InTeGrate's Earth-focused Modules and Courses for the Undergraduate Classroom
These materials are part of a collection of classroom-tested modules and courses developed by InTeGrate. The materials engage students in understanding the earth system as it intertwines with key societal issues. The collection is freely available and ready to be adapted by undergraduate educators across a range of courses including: general education or majors courses in Earth-focused disciplines such as geoscience or environmental science, social science, engineering, and other sciences, as well as courses for interdisciplinary programs.
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The student materials are available for offline viewing below. Downloadable versions of the instructor materials are available from this location on the instructor materials pages. Learn more about using the different versions of InTeGrate materials »

### For the Instructor

These student materials complement the Water Science and Society Instructor Materials. If you would like your students to have access to the student materials, we suggest you either point them at the Student Version which omits the framing pages with information designed for faculty (and this box). Or you can download these pages in several formats that you can include in your course website or local Learning Managment System. Learn more about using, modifying, and sharing InTeGrate teaching materials.
Initial Publication Date: March 31, 2017

# Water Budgets

The balance of water inflows and outflows, or water budget, for a groundwater system is described by a simple equation:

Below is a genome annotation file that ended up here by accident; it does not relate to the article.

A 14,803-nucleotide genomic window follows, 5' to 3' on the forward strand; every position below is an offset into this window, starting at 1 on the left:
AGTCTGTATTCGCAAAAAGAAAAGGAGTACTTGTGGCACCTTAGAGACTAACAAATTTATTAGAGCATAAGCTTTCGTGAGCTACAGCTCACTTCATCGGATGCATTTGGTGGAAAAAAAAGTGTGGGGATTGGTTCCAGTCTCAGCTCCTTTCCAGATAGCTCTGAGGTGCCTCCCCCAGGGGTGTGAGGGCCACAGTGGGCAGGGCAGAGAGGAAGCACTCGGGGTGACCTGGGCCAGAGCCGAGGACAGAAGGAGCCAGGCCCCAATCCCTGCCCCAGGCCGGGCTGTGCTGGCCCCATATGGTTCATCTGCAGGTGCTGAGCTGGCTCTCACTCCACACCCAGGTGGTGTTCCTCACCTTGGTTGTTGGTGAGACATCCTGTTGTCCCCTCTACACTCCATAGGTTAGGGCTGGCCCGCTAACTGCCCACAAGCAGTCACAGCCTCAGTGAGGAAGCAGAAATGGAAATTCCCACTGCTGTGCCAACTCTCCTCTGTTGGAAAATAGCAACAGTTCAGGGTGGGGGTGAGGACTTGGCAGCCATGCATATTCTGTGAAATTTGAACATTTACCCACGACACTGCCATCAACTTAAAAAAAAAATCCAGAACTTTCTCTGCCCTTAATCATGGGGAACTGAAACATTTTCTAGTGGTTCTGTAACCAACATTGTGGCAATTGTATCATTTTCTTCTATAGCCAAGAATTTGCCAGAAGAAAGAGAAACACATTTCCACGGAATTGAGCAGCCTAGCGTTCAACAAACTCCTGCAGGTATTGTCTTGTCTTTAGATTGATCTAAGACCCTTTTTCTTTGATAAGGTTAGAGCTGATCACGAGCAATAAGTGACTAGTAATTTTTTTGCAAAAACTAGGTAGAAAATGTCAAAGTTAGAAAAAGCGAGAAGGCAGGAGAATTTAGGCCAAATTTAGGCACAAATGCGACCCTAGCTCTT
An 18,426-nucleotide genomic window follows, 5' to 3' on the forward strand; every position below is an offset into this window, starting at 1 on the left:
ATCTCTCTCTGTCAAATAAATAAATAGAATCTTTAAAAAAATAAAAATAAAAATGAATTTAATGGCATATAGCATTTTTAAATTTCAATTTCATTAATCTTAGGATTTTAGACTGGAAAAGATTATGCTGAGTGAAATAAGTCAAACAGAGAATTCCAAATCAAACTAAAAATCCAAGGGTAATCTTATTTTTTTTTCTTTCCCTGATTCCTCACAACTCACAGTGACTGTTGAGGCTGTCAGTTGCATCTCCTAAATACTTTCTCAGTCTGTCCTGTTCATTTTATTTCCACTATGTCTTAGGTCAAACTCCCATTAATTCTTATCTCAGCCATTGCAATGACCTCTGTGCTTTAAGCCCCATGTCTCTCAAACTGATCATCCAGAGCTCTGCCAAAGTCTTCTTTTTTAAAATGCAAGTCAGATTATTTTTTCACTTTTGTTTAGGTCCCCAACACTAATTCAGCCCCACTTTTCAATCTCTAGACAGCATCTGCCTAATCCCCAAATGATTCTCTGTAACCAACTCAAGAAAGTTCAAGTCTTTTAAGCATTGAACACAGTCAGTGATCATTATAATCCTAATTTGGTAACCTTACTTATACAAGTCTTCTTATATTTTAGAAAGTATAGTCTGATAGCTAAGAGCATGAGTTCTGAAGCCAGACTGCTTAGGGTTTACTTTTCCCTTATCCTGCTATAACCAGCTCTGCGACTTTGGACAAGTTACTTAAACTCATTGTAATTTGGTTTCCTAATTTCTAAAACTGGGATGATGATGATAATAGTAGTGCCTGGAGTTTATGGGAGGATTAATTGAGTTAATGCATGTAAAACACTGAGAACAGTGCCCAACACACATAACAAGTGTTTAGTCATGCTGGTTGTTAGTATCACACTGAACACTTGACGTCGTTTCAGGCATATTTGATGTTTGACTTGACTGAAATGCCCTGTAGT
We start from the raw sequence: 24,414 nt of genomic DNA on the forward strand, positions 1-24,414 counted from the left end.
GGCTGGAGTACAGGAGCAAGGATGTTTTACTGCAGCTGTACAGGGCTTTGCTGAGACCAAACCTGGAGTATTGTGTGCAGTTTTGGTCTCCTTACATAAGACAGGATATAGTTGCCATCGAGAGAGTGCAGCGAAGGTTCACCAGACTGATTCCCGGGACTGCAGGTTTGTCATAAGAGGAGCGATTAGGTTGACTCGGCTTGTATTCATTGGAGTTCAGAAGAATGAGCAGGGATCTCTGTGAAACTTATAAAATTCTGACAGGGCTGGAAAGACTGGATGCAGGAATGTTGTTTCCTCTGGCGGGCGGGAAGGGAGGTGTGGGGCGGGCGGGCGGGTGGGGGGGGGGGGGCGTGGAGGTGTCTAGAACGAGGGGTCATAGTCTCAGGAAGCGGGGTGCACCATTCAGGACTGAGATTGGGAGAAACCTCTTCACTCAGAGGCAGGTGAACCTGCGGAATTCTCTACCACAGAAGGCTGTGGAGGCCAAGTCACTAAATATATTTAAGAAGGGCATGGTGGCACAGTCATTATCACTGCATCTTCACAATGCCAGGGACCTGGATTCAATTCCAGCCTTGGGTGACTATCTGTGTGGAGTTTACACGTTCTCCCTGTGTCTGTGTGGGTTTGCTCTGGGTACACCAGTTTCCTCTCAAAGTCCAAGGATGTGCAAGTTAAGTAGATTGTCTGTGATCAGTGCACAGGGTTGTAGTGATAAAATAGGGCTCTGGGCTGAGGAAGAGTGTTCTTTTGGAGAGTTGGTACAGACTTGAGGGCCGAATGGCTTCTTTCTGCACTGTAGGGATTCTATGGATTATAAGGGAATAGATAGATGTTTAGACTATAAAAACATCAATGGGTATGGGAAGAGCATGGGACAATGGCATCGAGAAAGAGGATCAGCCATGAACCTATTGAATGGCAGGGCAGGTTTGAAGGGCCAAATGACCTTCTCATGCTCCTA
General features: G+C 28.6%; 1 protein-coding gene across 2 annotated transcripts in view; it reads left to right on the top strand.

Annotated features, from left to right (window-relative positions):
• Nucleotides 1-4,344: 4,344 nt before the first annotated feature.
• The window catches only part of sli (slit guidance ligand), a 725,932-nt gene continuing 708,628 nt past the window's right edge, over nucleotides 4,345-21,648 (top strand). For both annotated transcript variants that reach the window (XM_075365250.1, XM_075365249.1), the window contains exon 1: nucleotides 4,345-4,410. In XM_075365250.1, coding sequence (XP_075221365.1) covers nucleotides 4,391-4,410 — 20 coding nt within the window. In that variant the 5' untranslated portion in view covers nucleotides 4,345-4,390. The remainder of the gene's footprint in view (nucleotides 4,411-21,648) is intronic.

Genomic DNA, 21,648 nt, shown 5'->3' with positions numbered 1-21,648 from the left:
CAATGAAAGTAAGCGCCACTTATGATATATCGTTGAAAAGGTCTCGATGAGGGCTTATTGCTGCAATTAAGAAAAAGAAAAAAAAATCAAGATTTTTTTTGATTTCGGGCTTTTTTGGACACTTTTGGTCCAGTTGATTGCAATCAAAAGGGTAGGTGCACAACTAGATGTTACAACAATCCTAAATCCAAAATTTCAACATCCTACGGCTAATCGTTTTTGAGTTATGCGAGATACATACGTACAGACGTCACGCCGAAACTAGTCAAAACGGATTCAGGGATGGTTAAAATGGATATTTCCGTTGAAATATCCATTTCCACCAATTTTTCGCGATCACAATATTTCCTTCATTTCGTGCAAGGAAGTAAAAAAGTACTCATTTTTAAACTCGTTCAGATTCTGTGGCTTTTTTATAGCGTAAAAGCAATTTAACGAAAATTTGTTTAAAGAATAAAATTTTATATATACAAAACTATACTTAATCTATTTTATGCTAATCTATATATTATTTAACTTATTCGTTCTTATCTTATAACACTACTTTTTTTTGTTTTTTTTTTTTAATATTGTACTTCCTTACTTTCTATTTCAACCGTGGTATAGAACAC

I − O = ΔS

where I represents the total of the inflows to the system, O the total outflows, and ΔS is the change in storage. The water balance equation is no different than a bank statement: the difference between deposits (inflows) and withdrawals (outflows) is equal to the change in the account balance (storage). In the case of groundwater systems, changes in storage are manifested as changes in the potentiometric surface, either due to drop in water table (in unconfined aquifers) or reduction in elastic storage as aquifer is depressurized (in confined aquifers).

In a steady state, or equilibrium condition, inflows and outflows are perfectly balanced (i.e. I = O in the budget equation above), and ΔS is zero. In other words, the potentiometric surface is steady. Often, groundwater systems are considered to be at steady state if inflows and outflows balance over a yearly or decadal timescale. This is because in many aquifers, both recharge and extraction may be strongly seasonal. For example, recharge in many aquifers in the western US is mostly restricted to the winter months when precipitation is highest, and withdrawal rates are highest in the summer and early fall dry season. As a result, the potentiometric surface may fluctuate over the course of the year, but is more-or-less constant over the long-term.

A variety of processes can lead to non-steady state conditions. In some cases, most notably aquifers that are used heavily for irrigation, industry, or municipal supply, pumping may significantly exceed recharge, leading to net decreases in storage. In other cases, reduced recharge – for example due to urbanization and construction of impervious surfaces that do not allow infiltration, removal of leach fields upon installation of sewers (Figure 30), or long-term climate trends that drive changes in the amount or timing of precipitation – also result in negative changes in storage. Reductions in groundwater extraction, or periods of increased precipitation, will have the opposite effect and lead to increases in storage.

These materials are part of a collection of classroom-tested modules and courses developed by InTeGrate. The materials engage students in understanding the earth system as it intertwines with key societal issues. The collection is freely available and ready to be adapted by undergraduate educators across a range of courses including: general education or majors courses in Earth-focused disciplines such as geoscience or environmental science, social science, engineering, and other sciences, as well as courses for interdisciplinary programs.